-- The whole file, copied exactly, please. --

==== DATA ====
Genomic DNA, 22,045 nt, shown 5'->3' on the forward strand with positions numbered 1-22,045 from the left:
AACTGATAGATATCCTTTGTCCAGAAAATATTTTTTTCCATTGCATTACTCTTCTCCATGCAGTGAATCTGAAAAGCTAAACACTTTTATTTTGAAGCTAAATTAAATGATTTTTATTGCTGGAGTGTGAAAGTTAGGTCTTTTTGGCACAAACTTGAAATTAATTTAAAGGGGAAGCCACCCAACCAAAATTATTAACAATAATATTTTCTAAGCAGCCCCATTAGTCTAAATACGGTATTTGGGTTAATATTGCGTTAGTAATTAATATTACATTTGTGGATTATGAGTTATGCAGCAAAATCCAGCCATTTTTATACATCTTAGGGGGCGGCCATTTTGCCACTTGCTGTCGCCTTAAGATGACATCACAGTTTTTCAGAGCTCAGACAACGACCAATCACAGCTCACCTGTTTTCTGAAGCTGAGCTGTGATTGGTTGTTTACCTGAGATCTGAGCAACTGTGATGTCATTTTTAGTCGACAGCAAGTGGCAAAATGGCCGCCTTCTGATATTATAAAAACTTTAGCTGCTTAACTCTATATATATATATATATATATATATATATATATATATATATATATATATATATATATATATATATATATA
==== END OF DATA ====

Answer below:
Genomic DNA, 22,045 nt, shown 5'->3' on the forward strand with positions numbered 1-22,045 from the left:
AACTGATAGATATCCTTTGTCCAGAAAATATTTTTTTCCATTGCATTACTCTTCTCCATGCAGTGAATCTGAAAAGCTAAACACTTTTATTTTGAAGCTAAATTAAATGATTTTTATTGCTGGAGTGTGAAAGTTAGGTCTTTTTGGCACAAACTTGAAATTAATTTAAAGGGGAAGCCACCCAACCAAAATTATTAACAATAATATTTTCTAAGCAGCCCCATTAGTCTAAATACGGTATTTGGGTTAATATTGCGTTAGTAATTAATATTACATTTGTGGATTATGAGTTATGCAGCAAAATCCAGCCATTTTTATACATCTTAGGGGGCGGCCATTTTGCCACTTGCTGTCGCCTTAAGATGACATCACAGTTTTTCAGAGCTCAGACAACGACCAATCACAGCTCACCTGTTTTCTGAAGCTGAGCTGTGATTGGTTGTTTACCTGAGATCTGAGCAACTGTGATGTCATTTTTAGTCGACAGCAAGTGGCAAAATGGCCGCCTTCTGATATTATAAAAACTTTAGCTGCTTAACTCTATATATATATATATATATATATATATATATATATATATATATATATATATATATATATATATATATATA